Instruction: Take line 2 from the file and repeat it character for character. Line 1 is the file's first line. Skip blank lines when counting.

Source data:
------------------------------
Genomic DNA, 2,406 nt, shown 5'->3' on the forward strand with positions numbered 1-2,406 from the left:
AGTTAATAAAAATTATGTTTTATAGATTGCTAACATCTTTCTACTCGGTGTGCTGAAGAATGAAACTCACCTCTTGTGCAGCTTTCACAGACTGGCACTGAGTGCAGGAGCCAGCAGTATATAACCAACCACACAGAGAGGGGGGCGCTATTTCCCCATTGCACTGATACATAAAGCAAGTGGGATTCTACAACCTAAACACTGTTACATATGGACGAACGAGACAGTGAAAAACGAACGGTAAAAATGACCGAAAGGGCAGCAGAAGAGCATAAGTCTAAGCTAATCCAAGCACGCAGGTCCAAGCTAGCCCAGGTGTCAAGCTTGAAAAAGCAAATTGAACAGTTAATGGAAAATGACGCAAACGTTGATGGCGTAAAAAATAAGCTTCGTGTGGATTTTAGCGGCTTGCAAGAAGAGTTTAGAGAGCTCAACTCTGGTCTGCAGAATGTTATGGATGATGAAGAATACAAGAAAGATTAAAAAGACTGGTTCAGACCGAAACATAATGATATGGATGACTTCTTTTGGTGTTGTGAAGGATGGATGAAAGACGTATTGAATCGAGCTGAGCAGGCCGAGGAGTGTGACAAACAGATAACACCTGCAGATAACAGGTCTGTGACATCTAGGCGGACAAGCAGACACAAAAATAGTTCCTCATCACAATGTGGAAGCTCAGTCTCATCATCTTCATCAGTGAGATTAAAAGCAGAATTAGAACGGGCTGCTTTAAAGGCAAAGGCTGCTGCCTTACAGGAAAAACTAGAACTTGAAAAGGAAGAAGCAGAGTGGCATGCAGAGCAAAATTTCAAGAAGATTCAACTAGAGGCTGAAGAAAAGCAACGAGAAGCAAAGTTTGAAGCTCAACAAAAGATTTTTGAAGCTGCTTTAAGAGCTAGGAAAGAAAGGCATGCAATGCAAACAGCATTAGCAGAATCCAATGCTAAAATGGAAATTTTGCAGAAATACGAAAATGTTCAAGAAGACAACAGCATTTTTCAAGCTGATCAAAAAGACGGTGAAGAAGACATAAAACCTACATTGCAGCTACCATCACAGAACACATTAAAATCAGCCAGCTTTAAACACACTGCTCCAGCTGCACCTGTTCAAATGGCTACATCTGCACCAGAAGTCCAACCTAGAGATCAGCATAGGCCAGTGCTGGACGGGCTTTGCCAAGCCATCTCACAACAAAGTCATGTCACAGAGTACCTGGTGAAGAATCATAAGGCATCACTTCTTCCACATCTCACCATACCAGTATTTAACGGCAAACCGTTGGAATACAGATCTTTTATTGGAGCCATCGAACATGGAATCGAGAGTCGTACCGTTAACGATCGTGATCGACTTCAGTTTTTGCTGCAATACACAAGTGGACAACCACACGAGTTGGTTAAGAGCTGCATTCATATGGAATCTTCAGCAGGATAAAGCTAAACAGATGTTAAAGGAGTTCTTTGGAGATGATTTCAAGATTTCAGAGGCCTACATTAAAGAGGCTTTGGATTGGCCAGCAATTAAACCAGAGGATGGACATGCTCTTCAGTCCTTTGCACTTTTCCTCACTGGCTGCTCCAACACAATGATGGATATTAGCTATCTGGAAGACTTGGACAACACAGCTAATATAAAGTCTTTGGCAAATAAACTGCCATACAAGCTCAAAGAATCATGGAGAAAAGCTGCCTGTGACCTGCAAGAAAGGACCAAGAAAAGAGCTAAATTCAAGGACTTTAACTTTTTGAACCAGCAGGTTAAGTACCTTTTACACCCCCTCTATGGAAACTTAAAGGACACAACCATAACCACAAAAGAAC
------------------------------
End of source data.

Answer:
AGTTAATAAAAATTATGTTTTATAGATTGCTAACATCTTTCTACTCGGTGTGCTGAAGAATGAAACTCACCTCTTGTGCAGCTTTCACAGACTGGCACTGAGTGCAGGAGCCAGCAGTATATAACCAACCACACAGAGAGGGGGGCGCTATTTCCCCATTGCACTGATACATAAAGCAAGTGGGATTCTACAACCTAAACACTGTTACATATGGACGAACGAGACAGTGAAAAACGAACGGTAAAAATGACCGAAAGGGCAGCAGAAGAGCATAAGTCTAAGCTAATCCAAGCACGCAGGTCCAAGCTAGCCCAGGTGTCAAGCTTGAAAAAGCAAATTGAACAGTTAATGGAAAATGACGCAAACGTTGATGGCGTAAAAAATAAGCTTCGTGTGGATTTTAGCGGCTTGCAAGAAGAGTTTAGAGAGCTCAACTCTGGTCTGCAGAATGTTATGGATGATGAAGAATACAAGAAAGATTAAAAAGACTGGTTCAGACCGAAACATAATGATATGGATGACTTCTTTTGGTGTTGTGAAGGATGGATGAAAGACGTATTGAATCGAGCTGAGCAGGCCGAGGAGTGTGACAAACAGATAACACCTGCAGATAACAGGTCTGTGACATCTAGGCGGACAAGCAGACACAAAAATAGTTCCTCATCACAATGTGGAAGCTCAGTCTCATCATCTTCATCAGTGAGATTAAAAGCAGAATTAGAACGGGCTGCTTTAAAGGCAAAGGCTGCTGCCTTACAGGAAAAACTAGAACTTGAAAAGGAAGAAGCAGAGTGGCATGCAGAGCAAAATTTCAAGAAGATTCAACTAGAGGCTGAAGAAAAGCAACGAGAAGCAAAGTTTGAAGCTCAACAAAAGATTTTTGAAGCTGCTTTAAGAGCTAGGAAAGAAAGGCATGCAATGCAAACAGCATTAGCAGAATCCAATGCTAAAATGGAAATTTTGCAGAAATACGAAAATGTTCAAGAAGACAACAGCATTTTTCAAGCTGATCAAAAAGACGGTGAAGAAGACATAAAACCTACATTGCAGCTACCATCACAGAACACATTAAAATCAGCCAGCTTTAAACACACTGCTCCAGCTGCACCTGTTCAAATGGCTACATCTGCACCAGAAGTCCAACCTAGAGATCAGCATAGGCCAGTGCTGGACGGGCTTTGCCAAGCCATCTCACAACAAAGTCATGTCACAGAGTACCTGGTGAAGAATCATAAGGCATCACTTCTTCCACATCTCACCATACCAGTATTTAACGGCAAACCGTTGGAATACAGATCTTTTATTGGAGCCATCGAACATGGAATCGAGAGTCGTACCGTTAACGATCGTGATCGACTTCAGTTTTTGCTGCAATACACAAGTGGACAACCACACGAGTTGGTTAAGAGCTGCATTCATATGGAATCTTCAGCAGGATAAAGCTAAACAGATGTTAAAGGAGTTCTTTGGAGATGATTTCAAGATTTCAGAGGCCTACATTAAAGAGGCTTTGGATTGGCCAGCAATTAAACCAGAGGATGGACATGCTCTTCAGTCCTTTGCACTTTTCCTCACTGGCTGCTCCAACACAATGATGGATATTAGCTATCTGGAAGACTTGGACAACACAGCTAATATAAAGTCTTTGGCAAATAAACTGCCATACAAGCTCAAAGAATCATGGAGAAAAGCTGCCTGTGACCTGCAAGAAAGGACCAAGAAAAGAGCTAAATTCAAGGACTTTAACTTTTTGAACCAGCAGGTTAAGTACCTTTTACACCCCCTCTATGGAAACTTAAAGGACACAACCATAACCACAAAAGAAC